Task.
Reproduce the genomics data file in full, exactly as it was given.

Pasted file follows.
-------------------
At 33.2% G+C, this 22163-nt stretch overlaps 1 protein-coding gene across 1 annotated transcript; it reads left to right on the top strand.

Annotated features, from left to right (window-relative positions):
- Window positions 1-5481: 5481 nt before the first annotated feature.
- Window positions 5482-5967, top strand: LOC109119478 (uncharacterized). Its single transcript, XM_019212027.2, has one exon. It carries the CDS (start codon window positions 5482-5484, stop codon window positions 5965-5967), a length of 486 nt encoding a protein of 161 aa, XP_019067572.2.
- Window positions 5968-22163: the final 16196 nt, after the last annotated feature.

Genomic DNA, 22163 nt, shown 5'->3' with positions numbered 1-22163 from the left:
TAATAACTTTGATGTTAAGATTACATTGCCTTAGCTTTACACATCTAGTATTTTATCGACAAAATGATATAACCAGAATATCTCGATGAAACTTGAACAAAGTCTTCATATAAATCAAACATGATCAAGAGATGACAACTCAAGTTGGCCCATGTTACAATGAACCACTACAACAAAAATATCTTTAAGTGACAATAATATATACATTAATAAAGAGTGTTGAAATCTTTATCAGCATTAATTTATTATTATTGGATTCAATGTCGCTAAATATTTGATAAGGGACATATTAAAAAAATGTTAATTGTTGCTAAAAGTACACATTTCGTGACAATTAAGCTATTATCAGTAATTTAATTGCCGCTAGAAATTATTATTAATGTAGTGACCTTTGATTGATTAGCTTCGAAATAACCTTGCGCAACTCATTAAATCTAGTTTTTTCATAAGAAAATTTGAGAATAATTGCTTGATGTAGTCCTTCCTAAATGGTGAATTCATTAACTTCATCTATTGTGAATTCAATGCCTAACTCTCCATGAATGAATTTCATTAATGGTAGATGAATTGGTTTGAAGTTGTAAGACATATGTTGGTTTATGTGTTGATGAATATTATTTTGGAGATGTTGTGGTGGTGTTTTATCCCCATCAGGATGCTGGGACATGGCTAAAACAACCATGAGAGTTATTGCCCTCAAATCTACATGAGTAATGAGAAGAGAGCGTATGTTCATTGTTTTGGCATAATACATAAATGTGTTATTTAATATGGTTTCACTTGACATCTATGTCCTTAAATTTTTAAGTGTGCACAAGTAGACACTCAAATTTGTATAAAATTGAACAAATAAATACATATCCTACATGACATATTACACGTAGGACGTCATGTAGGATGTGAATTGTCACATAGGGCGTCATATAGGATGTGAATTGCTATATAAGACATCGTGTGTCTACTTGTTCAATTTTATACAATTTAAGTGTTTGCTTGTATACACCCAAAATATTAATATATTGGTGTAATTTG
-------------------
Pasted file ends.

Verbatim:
At 33.2% G+C, this 22163-nt stretch overlaps 1 protein-coding gene across 1 annotated transcript; it reads left to right on the top strand.

Annotated features, from left to right (window-relative positions):
- Window positions 1-5481: 5481 nt before the first annotated feature.
- Window positions 5482-5967, top strand: LOC109119478 (uncharacterized). Its single transcript, XM_019212027.2, has one exon. It carries the CDS (start codon window positions 5482-5484, stop codon window positions 5965-5967), a length of 486 nt encoding a protein of 161 aa, XP_019067572.2.
- Window positions 5968-22163: the final 16196 nt, after the last annotated feature.

Genomic DNA, 22163 nt, shown 5'->3' with positions numbered 1-22163 from the left:
TAATAACTTTGATGTTAAGATTACATTGCCTTAGCTTTACACATCTAGTATTTTATCGACAAAATGATATAACCAGAATATCTCGATGAAACTTGAACAAAGTCTTCATATAAATCAAACATGATCAAGAGATGACAACTCAAGTTGGCCCATGTTACAATGAACCACTACAACAAAAATATCTTTAAGTGACAATAATATATACATTAATAAAGAGTGTTGAAATCTTTATCAGCATTAATTTATTATTATTGGATTCAATGTCGCTAAATATTTGATAAGGGACATATTAAAAAAATGTTAATTGTTGCTAAAAGTACACATTTCGTGACAATTAAGCTATTATCAGTAATTTAATTGCCGCTAGAAATTATTATTAATGTAGTGACCTTTGATTGATTAGCTTCGAAATAACCTTGCGCAACTCATTAAATCTAGTTTTTTCATAAGAAAATTTGAGAATAATTGCTTGATGTAGTCCTTCCTAAATGGTGAATTCATTAACTTCATCTATTGTGAATTCAATGCCTAACTCTCCATGAATGAATTTCATTAATGGTAGATGAATTGGTTTGAAGTTGTAAGACATATGTTGGTTTATGTGTTGATGAATATTATTTTGGAGATGTTGTGGTGGTGTTTTATCCCCATCAGGATGCTGGGACATGGCTAAAACAACCATGAGAGTTATTGCCCTCAAATCTACATGAGTAATGAGAAGAGAGCGTATGTTCATTGTTTTGGCATAATACATAAATGTGTTATTTAATATGGTTTCACTTGACATCTATGTCCTTAAATTTTTAAGTGTGCACAAGTAGACACTCAAATTTGTATAAAATTGAACAAATAAATACATATCCTACATGACATATTACACGTAGGACGTCATGTAGGATGTGAATTGTCACATAGGGCGTCATATAGGATGTGAATTGCTATATAAGACATCGTGTGTCTACTTGTTCAATTTTATACAATTTAAGTGTTTGCTTGTATACACCCAAAATATTAATATATTGGTGTAATTTG